Jean-Michel Coulon is born in Bordeaux in 1920 and very early shows an innate talent for drawing. As a teenager, his encounter with Picasso is decisive.
In 1944, his younger brother, in the Resistance, is shot by the Gestapo. Coulon decides to devote his life to painting. His works are in shades of black, white and grey.
He meets his future wife, an American violinist. His art bursts with colors. In 1949 he is invited to participate in a group exhibition at the Jeanne Bucher Gallery with Braque, Picasso, Klee, Lanskoy, de Staël, Vieira da Silva, Kandinsky.
From the age of 28, he shows his work regularly at art fairs especially at the Salon des Réalités Nouvelles. In 1950, many painters who became famous, Rothko, Soulages, Vieillard, Deyrolle, visit his solo exhibition at the Jeanne Bucher Gallery. The same year, he participates in an exhibition in New York at the Sidney Janis Gallery where 15 French and 15 American painters (Ernst, de Kooning, Pollock, Tobey) are compared for the first time. In 1952, he participates in a group show at MoMA in New York.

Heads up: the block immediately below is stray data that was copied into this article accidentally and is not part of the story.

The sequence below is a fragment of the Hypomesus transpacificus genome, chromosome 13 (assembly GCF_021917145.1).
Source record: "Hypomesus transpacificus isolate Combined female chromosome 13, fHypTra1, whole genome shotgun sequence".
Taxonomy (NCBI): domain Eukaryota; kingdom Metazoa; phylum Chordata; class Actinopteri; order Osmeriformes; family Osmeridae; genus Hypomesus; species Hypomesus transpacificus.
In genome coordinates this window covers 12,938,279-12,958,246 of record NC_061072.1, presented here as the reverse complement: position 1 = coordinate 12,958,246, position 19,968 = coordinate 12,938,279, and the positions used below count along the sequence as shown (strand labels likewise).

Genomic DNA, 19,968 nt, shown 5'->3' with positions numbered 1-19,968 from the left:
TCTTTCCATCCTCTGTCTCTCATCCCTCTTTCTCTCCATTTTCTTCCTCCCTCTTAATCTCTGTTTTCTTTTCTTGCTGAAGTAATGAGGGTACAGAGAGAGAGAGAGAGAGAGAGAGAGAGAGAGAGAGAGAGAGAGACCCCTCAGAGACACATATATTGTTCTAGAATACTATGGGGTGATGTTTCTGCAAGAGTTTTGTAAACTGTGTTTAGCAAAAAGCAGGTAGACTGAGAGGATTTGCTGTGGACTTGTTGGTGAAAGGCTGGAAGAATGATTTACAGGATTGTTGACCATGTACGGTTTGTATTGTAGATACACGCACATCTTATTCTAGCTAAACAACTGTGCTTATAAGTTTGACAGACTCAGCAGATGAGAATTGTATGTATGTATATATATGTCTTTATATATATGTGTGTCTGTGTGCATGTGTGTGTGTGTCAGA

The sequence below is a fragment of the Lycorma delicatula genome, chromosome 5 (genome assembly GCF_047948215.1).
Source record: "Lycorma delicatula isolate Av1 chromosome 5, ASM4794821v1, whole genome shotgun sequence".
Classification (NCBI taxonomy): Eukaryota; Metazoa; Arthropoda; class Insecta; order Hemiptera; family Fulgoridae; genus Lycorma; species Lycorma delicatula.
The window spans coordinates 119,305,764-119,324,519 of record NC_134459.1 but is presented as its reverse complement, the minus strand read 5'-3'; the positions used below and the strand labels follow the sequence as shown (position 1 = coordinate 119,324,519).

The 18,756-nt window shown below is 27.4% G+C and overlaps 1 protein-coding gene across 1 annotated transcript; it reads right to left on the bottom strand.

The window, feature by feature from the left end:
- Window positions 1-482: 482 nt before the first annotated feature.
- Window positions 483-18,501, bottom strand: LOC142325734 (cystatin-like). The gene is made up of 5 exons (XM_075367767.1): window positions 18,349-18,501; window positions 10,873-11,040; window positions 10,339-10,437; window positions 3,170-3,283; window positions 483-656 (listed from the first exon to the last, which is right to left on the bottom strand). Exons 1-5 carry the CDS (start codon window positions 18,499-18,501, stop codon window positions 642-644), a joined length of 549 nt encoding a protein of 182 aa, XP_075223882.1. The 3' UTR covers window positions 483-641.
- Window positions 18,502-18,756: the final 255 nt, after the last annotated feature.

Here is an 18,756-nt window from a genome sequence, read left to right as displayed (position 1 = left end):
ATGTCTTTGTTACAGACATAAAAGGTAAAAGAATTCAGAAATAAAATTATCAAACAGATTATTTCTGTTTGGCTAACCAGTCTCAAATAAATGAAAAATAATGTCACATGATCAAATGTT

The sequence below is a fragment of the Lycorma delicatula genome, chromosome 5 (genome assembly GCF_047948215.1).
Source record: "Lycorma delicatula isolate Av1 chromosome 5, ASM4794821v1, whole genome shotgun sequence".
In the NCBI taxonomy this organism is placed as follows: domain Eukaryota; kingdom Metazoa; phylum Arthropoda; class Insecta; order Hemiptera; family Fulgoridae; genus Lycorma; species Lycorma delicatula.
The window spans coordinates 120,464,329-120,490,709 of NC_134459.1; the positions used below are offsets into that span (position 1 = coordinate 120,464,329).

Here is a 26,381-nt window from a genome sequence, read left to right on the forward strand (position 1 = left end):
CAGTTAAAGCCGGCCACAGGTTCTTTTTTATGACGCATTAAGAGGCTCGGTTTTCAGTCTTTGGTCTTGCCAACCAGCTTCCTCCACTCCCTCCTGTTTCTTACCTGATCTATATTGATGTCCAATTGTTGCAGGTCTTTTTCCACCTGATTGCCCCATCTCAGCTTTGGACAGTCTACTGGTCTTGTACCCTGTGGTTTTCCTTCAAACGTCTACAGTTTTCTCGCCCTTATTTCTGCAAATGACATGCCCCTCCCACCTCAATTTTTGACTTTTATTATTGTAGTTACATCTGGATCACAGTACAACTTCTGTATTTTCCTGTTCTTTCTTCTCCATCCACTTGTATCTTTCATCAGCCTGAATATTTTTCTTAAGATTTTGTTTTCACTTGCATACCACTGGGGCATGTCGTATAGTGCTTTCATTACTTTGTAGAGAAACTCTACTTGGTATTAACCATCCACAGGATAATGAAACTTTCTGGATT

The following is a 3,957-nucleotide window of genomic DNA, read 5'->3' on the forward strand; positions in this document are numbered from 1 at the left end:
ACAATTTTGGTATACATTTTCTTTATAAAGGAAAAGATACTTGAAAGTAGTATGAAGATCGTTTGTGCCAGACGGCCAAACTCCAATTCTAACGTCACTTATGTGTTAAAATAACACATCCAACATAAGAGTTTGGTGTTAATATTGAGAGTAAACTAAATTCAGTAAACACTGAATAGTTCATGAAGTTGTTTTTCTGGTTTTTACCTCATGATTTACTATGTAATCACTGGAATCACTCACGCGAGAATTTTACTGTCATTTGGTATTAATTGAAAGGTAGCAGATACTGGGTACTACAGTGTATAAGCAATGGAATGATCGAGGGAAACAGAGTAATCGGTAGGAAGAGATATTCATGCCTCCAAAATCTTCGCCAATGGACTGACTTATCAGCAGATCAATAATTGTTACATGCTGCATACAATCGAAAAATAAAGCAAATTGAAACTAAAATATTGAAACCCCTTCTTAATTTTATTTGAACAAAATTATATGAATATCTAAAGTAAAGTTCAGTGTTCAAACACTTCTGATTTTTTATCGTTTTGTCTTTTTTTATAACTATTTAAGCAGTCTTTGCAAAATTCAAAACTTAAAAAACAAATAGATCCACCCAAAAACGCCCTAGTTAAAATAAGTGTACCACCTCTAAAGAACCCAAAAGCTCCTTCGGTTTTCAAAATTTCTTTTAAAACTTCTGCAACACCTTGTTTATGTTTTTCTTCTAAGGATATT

His focus on the smallest details, his multiple layers of colors in various thicknesses, and the controlled size of his formats could suggest a source of inspiration stemming from the great Dutch masters and miniaturists.
The death of his second brother, a fighter pilot, in 1952 and the fire in his studio which destroyed many paintings in 1955 plunged him into a new difficult phase: his painting becomes dark again.
The 1960’s are punctuated by trips, especially to the United States. Coulon is absolutely fascinated by New York. His painting becomes more structured and vertical, most probably influenced by these panoramic views and sky scrapers.
In the early 1970’s, he moves to Brussels where he will live for 30 years.
He successfully exhibits at Vokaer’s Galerie Régence, which also supports Alechinsky, Bram van Velde, Folon, Ubac, Vieira da Silva.
This period is characterized by very small format paintings with bright and cheerful colors. Some series are striated with a file, revealing the wooden structure.
From Brussels, the family travels throughout Europe, particularly to Italy, where he is inspired by warm pictorial tones. The artist’s curiosity is never satisfied.
Seeming to refuse the recognition of the general public, he declines all exhibition proposals. He remains very secretive. The attachment to the studio is however visceral. He will never stay more than ten days without painting.
At the beginning of 2000, the family moves back to Paris. His work evolves from painting to collages. He retains an astonishing level of creative energy.
At 80 years old, he reworks old canvases from the ‘50’s and ‘60’s, especially some large formats, with pieces of paper painted with gouache, strips of newspaper or magazine.
He dies in Paris at the age of 94.